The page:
Smartphone connectivity systems have become the bugbear of the automotive industry. These systems attempt to transcend the mysteries of mobile operating systems, Bluetooth compatibility and multiple APIs to render applications into in-dash displays. It’s a high-wire act at best that challenges everyone from product managers, to dealers to consumers.

It is no surprise, therefore, that the companies taking the greatest risks in the space attract the greatest number of customer complaints which translate to low reliability ratings.

With all due respect to Nuance and its Tweddle Connect team that is supplying Toyota EnTune and Lexus EnForm, this offering is more than five years old and was limited in scope from its introduction in the market. That limited-scope strategy was well suited to Toyota’s clientele which has shown little interest in flashy technology. The Toyota customer wants a reliable and affordable vehicle above all. (Did I say boring? Hey, if boring sells, who cares?)

The CR study also punishes the new. GM’s new pickup line was dinged essentially as a result of a few launch jitters. Infiniti’s new In Touch system was singled out negatively as well.

But I always hate (love) to see the CR report when it arrives, because it invariably dings any car company that has taken any chances with its approach to infotainment. For the past two years it is Ford that has taken most of the hard knocks for SYNC and MyFord Touch.

Yet, it took bold risk taking at Ford to open the door to new thinking around smartphone integration. Without Ford there would be no Toyota EnTune or Chevrolet MyLink or all the rest of the smartphone connectivity solutions including Apple’s CarPlay and Google’s Android Auto.

I understand that this is what CR does. This is why we pay the subscription. This is why we read the headlines and click through to the evaluations.

But it is the same message every time. If a car company is taking risks and has a few unexpected glitches it is dinged downward on the list. If the car company has left its current product line in place and made few changes, there’s a good chance it will move higher on the list due to fewer complaints.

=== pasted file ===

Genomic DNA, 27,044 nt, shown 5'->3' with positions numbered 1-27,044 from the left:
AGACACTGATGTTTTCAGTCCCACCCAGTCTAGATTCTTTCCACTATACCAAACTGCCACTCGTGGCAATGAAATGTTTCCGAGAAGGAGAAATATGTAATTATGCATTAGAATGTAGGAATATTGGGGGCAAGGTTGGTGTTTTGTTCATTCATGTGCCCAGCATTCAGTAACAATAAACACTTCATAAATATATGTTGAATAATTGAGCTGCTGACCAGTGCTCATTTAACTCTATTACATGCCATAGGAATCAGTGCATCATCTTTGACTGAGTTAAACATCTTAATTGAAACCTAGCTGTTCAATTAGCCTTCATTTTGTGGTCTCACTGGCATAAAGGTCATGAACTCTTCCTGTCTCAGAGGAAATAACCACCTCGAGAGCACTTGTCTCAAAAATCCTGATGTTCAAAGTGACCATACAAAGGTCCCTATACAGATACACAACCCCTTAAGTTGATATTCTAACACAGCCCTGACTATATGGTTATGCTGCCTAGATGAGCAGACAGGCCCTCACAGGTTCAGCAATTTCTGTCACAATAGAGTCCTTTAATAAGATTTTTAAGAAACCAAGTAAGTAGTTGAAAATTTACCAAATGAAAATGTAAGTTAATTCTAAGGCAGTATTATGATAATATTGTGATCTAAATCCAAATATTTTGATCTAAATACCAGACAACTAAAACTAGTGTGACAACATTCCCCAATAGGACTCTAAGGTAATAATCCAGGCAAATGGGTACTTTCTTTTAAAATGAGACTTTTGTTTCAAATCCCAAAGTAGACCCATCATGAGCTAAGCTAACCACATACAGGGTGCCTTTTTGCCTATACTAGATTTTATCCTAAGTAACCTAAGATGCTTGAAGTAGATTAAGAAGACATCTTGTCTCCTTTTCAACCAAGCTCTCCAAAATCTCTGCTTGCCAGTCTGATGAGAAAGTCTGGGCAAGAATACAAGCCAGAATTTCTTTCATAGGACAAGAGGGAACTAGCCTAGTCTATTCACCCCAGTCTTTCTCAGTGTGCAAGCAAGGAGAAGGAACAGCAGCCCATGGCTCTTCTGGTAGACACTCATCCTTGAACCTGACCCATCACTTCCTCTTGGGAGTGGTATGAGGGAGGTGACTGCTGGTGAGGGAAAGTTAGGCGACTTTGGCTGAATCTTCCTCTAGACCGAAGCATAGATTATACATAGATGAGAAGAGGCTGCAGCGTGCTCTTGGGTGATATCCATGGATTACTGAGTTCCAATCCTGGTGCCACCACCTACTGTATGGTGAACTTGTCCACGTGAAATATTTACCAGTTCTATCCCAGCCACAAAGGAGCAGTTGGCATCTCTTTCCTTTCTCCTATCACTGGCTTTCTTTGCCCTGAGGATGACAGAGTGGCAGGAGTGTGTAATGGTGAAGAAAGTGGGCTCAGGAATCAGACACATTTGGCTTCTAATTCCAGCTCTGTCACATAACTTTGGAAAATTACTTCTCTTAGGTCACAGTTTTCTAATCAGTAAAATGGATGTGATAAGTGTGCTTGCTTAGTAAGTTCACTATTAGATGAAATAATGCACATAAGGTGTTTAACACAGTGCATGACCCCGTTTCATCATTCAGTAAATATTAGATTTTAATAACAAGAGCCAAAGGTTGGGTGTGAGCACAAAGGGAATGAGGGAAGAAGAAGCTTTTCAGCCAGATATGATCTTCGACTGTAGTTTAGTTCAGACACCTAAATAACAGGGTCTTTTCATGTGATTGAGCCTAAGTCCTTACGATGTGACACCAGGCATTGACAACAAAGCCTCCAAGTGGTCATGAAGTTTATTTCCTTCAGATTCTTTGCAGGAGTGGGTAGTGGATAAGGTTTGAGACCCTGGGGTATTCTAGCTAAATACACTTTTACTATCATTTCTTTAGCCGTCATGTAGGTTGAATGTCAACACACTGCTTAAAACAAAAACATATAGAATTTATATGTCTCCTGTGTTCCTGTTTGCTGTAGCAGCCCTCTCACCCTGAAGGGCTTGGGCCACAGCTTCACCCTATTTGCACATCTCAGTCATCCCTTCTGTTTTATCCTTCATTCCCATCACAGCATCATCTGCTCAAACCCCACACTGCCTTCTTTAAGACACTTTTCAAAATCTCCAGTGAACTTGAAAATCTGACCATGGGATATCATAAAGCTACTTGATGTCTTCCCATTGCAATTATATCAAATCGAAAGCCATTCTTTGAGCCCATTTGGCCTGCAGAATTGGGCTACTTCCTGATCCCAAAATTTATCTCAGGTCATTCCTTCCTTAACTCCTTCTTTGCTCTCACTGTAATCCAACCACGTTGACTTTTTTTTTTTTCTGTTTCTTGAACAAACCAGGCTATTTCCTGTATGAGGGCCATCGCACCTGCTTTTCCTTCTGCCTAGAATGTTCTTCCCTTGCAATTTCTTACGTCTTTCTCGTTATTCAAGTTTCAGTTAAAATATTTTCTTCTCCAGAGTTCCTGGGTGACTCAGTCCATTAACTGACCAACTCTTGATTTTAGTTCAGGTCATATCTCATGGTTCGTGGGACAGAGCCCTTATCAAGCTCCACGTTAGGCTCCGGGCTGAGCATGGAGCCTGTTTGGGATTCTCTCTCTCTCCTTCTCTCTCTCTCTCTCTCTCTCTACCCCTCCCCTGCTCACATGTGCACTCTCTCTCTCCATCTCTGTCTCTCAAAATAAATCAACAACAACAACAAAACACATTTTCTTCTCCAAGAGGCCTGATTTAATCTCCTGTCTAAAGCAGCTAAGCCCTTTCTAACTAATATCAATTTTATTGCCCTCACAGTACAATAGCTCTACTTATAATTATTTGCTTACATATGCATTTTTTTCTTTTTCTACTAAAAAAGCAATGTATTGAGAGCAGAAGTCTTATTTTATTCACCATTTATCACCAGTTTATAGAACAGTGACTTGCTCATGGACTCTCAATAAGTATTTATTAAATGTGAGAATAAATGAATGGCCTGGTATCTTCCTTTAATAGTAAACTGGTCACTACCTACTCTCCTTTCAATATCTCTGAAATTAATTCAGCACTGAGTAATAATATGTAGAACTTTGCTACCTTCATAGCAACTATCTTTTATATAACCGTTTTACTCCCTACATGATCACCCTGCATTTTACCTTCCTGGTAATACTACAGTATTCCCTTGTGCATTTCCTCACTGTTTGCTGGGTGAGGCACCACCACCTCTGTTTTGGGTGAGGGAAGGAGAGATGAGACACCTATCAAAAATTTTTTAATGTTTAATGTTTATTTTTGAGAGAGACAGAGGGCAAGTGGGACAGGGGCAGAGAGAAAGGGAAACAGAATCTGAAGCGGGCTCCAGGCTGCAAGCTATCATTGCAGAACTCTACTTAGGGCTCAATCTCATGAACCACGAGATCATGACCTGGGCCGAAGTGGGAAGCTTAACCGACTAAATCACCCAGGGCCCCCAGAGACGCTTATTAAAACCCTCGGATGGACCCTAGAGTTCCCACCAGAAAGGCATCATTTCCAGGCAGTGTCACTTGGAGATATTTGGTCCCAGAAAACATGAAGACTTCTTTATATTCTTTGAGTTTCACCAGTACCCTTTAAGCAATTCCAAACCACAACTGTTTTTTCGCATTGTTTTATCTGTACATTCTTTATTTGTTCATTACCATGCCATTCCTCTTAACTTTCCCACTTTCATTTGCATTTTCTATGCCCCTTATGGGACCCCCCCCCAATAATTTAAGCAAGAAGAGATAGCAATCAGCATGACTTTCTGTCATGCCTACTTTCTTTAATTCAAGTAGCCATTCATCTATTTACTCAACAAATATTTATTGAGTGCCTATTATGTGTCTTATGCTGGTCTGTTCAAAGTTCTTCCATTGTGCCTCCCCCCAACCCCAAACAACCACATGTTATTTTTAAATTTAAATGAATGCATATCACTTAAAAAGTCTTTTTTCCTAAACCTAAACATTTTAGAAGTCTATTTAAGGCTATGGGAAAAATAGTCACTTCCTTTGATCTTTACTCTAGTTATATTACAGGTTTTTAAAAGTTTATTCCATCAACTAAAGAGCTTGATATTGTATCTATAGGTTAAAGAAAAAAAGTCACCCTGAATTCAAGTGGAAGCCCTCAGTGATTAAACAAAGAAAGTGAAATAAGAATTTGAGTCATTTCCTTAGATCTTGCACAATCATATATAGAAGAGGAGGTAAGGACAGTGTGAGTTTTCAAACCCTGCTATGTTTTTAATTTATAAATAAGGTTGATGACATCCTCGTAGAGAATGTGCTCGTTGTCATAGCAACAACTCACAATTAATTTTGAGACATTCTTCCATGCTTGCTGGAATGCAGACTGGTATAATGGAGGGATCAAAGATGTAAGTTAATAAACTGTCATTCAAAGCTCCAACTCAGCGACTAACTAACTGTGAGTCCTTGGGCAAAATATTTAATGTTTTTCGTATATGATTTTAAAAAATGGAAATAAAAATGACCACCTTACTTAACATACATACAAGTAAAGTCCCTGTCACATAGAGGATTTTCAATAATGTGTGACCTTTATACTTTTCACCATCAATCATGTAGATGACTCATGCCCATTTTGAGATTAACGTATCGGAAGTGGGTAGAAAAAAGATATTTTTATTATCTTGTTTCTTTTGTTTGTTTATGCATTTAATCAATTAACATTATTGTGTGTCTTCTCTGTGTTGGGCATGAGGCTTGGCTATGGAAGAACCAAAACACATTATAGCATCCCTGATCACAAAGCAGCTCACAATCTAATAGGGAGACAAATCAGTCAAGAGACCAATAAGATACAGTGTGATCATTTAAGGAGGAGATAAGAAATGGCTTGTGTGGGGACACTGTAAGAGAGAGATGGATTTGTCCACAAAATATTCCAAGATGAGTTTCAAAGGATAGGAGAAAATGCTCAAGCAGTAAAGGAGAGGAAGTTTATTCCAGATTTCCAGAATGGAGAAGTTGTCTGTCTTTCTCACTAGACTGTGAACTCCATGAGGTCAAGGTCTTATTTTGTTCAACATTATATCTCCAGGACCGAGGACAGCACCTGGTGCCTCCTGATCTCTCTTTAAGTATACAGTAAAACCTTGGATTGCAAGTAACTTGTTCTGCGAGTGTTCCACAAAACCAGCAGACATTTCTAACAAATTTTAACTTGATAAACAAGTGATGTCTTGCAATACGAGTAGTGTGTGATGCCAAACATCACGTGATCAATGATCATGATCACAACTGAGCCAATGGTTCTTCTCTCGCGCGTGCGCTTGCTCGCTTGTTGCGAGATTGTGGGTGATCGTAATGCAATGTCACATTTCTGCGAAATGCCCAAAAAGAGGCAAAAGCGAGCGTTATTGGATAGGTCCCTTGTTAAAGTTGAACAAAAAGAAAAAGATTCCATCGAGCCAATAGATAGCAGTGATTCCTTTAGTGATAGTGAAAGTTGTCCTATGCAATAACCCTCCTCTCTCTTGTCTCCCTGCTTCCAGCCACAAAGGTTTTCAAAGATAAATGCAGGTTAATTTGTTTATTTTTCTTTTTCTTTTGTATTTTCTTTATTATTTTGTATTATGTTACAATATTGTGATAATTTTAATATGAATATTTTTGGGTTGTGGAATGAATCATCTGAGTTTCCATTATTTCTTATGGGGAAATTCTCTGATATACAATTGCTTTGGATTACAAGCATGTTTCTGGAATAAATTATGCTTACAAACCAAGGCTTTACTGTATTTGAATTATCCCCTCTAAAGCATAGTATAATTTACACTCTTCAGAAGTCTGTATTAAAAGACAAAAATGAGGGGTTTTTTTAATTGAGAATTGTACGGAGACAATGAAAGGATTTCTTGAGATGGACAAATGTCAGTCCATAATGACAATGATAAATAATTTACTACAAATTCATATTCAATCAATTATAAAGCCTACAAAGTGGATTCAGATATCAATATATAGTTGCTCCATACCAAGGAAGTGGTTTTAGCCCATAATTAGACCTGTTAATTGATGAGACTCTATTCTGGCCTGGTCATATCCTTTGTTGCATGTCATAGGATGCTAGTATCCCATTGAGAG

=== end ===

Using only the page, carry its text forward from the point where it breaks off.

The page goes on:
We love our report cards, so we will look forward to the next CR evaluation. But we will take those grades with a grain of salt. For CR rewards mediocrity and simplicity at the expense of risk taking and innovation.

October 24, 2014 23:01 rlanctot

I’ve just come from the site of the 15th Western China International Fair in Chengdu and the booth of the Telematics Industry Application Alliance (TIAA) which featured more than a half dozen demonstrations of every imaginable configuration of eCall. ECall is what Europe has dubbed the automatic crash notification (ACN) function made famous by GM's OnStar.

There were embedded systems on display from Huawei and an aftermarket cigarette lighter plug in (not unlike the Splitsecnd product in the U.S.). There were head units from HSAE for passenger cars and commercial vehicles with ACN and systems with integrated smartphones. There was even an Ivoka OBDII plug-in from Pateo.

In the U.S., eCall, or ACN, is considered old hat. Most executives concerned with saving lives associated with car accidents have shifted their focus from surviving accidents (with airbags and seatbelts) to avoiding them altogether, with sensor-based safety systems. While TIAA in China is weighing the prospect of a recommended standard or mandate for eCall, the U.S. has never seriously considered the idea.

There is good reason for China’s auto industry to be interested in eCall. Accidents on Chinese highways are responsible for upwards of 100,000 fatalities annually – about three times the number killed every year in the U.S. (To put the figures into perspective, 300 people are dying every day on roads in China vs. 100/day in the U.S.)

China and India top the list of countries with the most highway fatalities, followed by Brazil and the U.S. Europe, which sees less than half the highway fatality rate of the U.S., on average, has been attempting to institute a mandatory eCall function for about a decade. In fact, Europe was recently joined by Russia which is pushing its own eCall-like solution.

Having just come from Brazil, where BMW and Volvo are offering ACN functionality, I can honestly say that ACN is seeing something of a revival. A new study from Strategy Analytics (Consumer Interest in Telematics Services - shows consumer interest in ACN as a telematics service at a low ebb in the U.S. and Europe, but gaining traction in China.

New telematics systems in the U.S., such as those offered by Audi and Tesla, have shown a willingness among car makers to not even bother with ACN. But in China, the largest and fastest growing auto market in the world, a wide range of suppliers from wireless carriers to head unit makers, are working on enhancements such as crash type and severity algorithms of the type developed by BMW and GM more than five years ago.

The only region contemplating an eCall mandate is Europe where highway fatalities are already at the lowest levels in the world. The added twist to the eCall debate is the United Nations’ interest in a global eCall mandate - a topic that will be considered at the upcoming Telematics Update event in Munich (Nov. 10-11 - Hotel Dolce, Munich - With annual global highway fatalities expected to top 2M in just a few years, cars are becoming a leading killer on the scale of a major worldwide health crisis.